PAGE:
1916 – Roald Dahl born in Wales, author;  James and the Giant Peach, Matilda, Charlie and the Chocolate Factory



1917 – Carol Kendall, American author of folk tale stories for children; The Gammage Cup was a 1960 Newbery Honor Book

1919 –  Mary Midgley, British philosopher, advocate for science, ethics and animal rights, author of many books including her autobiography The Owl of Minerva



1920 – Else Holmelund Minarik born, American children’s author noted for her Little Bear series

1922 – Highest shade temperature 136.4 degrees Fahrenheit recorded at El Azizia, Libya

1924 – Maurice Jarre born, French composer; nine Academy Award nominations with four wins for Best Original Film Score



1931 – Marjorie Jackson-Nelson born, Australian sprinter who won two Olympic Gold Medals, and held six world records; in 2001, she became the Governor of South Australia, serving until 2007; among her many honors, Member of  the Order of the British Empire (1953), and Companion of the Order of Australia (2001)

1933 – Elizabeth McCombs is the first woman elected to the New Zealand Parliament

1935 – Howard Hughes sets new airspeed record, 352 mph, in his H-1 plane

1938 – Judith Martin is born, aka etiquette author ‘Miss Manners’



1943 – Mildred DeLois Taylor born, African-American author known for books on the struggles of Black families in the Deep South; know for Roll of Thunder, Hear My Cry and The Road to Memphis

1948 – Margaret Chase Smith (R-Maine) is elected U.S. Senator, first woman to serve in both houses of Congress, serving a combined total of 33 years, 1940-1973



1948 – The School of the Performing Arts, the first specialized public school for the arts, opens in New York

1951 – Anna Devlin born, Irish author, playwright and screenwriter; noted for Ourselves Alone, After Easter, and The Forgotten



1956 – IBM 305 RAMAC is introduced, first computer to use disk storage

1956 –Anna Geddes, born in Australia, Photographer noted for baby photography shooting infants in fruits and flowers; founder of the Geddes Philanthropic Trust, which raises awareness of child abuse and neglect

1957 – Dame Eleanor Warwick King, British judge of the Court of Appeal of England and Wales since 2008

1957 – Tatyana Mitkova born, Russian broadcast journalist who refused to read the official Soviet Union version of the military response to the 1991 uprising in Lithuania;  won 1991 International Press Freedom Award from the Committee to Protect Journalists



1960 – The FCC bans payola (bribes for more airplay of a record company’s product)

1965 – The Beatles release “Yesterday”



1970 – First NYC Marathon

1971 – The four-day riot that claimed 43 lives at New York’s Attica Correctional Facility ends as police and guards storm the prison

1989 – Desmond Tutu leads the Cape Town Peace March, one of the largest anti-Apartheid demonstrations in South Africa, with an estimated crowd of 30,000



1989 – George W. Bush proclaims Uncle Sam Day * in honor of the birth of Samuel Wilson, a N.Y. meatpacker whose “U.S.” stamp on shipments to the American army during the War of 1812 led to the nickname Uncle Sam



1990 – The TV series Law and Order premieres on NBC

1993 – Israeli Prime Minister Yitzhak Rabin and PLO chair Yasser Arafat sign first major agreement, granting Palestine limited self-government in Gaza Strip and Jericho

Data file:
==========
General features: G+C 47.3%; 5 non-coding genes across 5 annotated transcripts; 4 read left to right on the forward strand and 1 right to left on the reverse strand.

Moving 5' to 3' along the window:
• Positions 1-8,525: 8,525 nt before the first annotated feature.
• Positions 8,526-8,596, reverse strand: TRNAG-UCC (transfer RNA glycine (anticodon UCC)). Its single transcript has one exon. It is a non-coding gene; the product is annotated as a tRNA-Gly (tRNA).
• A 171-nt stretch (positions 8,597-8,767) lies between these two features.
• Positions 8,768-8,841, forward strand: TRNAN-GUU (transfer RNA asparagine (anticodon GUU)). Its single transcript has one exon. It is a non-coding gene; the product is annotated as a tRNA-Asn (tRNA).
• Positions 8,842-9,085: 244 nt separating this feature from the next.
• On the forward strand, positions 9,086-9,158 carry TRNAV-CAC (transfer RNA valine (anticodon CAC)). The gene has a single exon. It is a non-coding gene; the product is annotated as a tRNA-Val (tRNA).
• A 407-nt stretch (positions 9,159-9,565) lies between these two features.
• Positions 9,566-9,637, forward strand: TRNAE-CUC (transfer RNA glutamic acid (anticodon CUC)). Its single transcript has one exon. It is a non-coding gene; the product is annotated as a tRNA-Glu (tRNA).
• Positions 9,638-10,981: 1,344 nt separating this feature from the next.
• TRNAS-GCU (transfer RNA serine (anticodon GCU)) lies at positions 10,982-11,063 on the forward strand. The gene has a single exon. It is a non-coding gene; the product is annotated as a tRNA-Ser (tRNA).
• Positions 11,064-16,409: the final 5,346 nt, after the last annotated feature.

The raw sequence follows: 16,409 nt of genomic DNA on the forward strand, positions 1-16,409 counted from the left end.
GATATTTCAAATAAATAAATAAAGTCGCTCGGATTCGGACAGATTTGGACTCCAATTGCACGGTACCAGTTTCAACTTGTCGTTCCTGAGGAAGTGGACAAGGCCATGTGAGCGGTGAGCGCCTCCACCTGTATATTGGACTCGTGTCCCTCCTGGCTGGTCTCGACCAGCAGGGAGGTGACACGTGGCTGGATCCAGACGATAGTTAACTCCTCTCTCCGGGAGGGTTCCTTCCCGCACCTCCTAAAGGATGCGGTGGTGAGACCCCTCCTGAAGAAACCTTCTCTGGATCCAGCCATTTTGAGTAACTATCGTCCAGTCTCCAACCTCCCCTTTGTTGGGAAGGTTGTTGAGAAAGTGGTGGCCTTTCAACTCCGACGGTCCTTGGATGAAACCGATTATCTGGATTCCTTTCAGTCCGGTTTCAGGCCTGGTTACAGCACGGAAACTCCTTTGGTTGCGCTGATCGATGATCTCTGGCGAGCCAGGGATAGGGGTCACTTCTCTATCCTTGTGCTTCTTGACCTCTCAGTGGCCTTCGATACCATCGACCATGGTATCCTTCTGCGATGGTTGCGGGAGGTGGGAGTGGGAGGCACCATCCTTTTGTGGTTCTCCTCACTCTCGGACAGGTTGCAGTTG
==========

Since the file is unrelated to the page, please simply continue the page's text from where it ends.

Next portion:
1995 – Beverley Palesa Ditsie addressed the UN at the Beijing Women’s Conference about the importance of including lesbian rights in discussions about the empowerment and  uplifting of women. Ditsie was the first person and first openly lesbian woman to address the issue of protecting the rights of LGBT people at a UN conference. Ditsie was born in Soweto in 1971 during the height of Apartheid, and was an anti-Apartheid and LGBT rights activist, one of the founding members of GLOW, South Africa’s first multiracial political lesbian and gay rights group. During drafting of South Africa’s constitution, she was at the forefront arguing for protecting people from discrimination on the basis of sexual orientation. South Africa became the first nation in the world to include such a protection in its constitution



2001 – U.S. Secretary of State Colin Powell names Osama bin Laden as the prime suspect in the terror attacks on the United States on September 11, 2001 – limited U.S. commercial flights resume after being grounded for two days

2009 – Russia President Dmitry Medvedev signs the decree for the Day of the Programmer * held annually on the 265th day of the year



2015 – California Governor Jerry Brown declares a State of Emergency after wildfires devastate Lake and Napa counties

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About wordcloud9

Nona Blyth Cloud has lived and worked in the Los Angeles area for the past 45 years, spending much of that time commuting on the 405 Freeway. After Hollywood failed to appreciate her genius for acting and directing, she began a second career managing non-profits, from which she has retired. Nona has now resumed writing whatever comes into her head, instead of reports and pleas for funding. She lives in a small house overrun by books with her wonderful husband and a bewildered Border Collie.
This entry was posted in History, Holidays, On This Day and tagged , , , , , , . Bookmark the permalink.

3 Responses to ON THIS DAY; September 13, 2018

  1. Love that quote from “Matilda!”